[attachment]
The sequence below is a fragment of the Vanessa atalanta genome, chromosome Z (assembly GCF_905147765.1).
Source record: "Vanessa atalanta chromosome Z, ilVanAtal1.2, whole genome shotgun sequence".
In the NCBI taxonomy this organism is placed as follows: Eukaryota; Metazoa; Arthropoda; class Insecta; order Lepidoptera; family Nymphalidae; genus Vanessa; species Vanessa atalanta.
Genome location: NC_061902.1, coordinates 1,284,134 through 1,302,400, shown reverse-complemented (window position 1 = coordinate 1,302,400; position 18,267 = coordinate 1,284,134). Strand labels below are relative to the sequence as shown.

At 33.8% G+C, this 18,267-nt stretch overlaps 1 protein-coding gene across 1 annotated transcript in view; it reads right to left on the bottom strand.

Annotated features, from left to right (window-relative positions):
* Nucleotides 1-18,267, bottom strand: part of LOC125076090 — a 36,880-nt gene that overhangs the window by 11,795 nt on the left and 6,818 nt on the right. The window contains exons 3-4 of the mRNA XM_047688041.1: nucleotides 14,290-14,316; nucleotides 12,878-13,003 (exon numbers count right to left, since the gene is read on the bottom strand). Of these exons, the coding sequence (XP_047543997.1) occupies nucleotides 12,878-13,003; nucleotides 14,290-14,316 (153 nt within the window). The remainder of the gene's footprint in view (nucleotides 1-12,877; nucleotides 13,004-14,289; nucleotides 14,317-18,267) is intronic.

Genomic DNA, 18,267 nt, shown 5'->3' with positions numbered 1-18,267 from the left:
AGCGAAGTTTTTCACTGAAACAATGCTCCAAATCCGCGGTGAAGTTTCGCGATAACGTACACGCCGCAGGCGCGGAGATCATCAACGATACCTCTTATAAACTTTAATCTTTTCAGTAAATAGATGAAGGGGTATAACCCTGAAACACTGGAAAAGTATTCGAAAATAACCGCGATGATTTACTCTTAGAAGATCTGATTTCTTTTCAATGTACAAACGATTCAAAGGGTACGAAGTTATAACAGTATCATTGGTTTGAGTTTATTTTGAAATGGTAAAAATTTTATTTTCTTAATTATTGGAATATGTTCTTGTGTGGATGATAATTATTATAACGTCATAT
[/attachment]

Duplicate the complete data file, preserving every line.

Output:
The sequence below is a fragment of the Vanessa atalanta genome, chromosome Z (assembly GCF_905147765.1).
Source record: "Vanessa atalanta chromosome Z, ilVanAtal1.2, whole genome shotgun sequence".
In the NCBI taxonomy this organism is placed as follows: Eukaryota; Metazoa; Arthropoda; class Insecta; order Lepidoptera; family Nymphalidae; genus Vanessa; species Vanessa atalanta.
Genome location: NC_061902.1, coordinates 1,284,134 through 1,302,400, shown reverse-complemented (window position 1 = coordinate 1,302,400; position 18,267 = coordinate 1,284,134). Strand labels below are relative to the sequence as shown.

At 33.8% G+C, this 18,267-nt stretch overlaps 1 protein-coding gene across 1 annotated transcript in view; it reads right to left on the bottom strand.

Annotated features, from left to right (window-relative positions):
* Nucleotides 1-18,267, bottom strand: part of LOC125076090 — a 36,880-nt gene that overhangs the window by 11,795 nt on the left and 6,818 nt on the right. The window contains exons 3-4 of the mRNA XM_047688041.1: nucleotides 14,290-14,316; nucleotides 12,878-13,003 (exon numbers count right to left, since the gene is read on the bottom strand). Of these exons, the coding sequence (XP_047543997.1) occupies nucleotides 12,878-13,003; nucleotides 14,290-14,316 (153 nt within the window). The remainder of the gene's footprint in view (nucleotides 1-12,877; nucleotides 13,004-14,289; nucleotides 14,317-18,267) is intronic.

Genomic DNA, 18,267 nt, shown 5'->3' with positions numbered 1-18,267 from the left:
AGCGAAGTTTTTCACTGAAACAATGCTCCAAATCCGCGGTGAAGTTTCGCGATAACGTACACGCCGCAGGCGCGGAGATCATCAACGATACCTCTTATAAACTTTAATCTTTTCAGTAAATAGATGAAGGGGTATAACCCTGAAACACTGGAAAAGTATTCGAAAATAACCGCGATGATTTACTCTTAGAAGATCTGATTTCTTTTCAATGTACAAACGATTCAAAGGGTACGAAGTTATAACAGTATCATTGGTTTGAGTTTATTTTGAAATGGTAAAAATTTTATTTTCTTAATTATTGGAATATGTTCTTGTGTGGATGATAATTATTATAACGTCATAT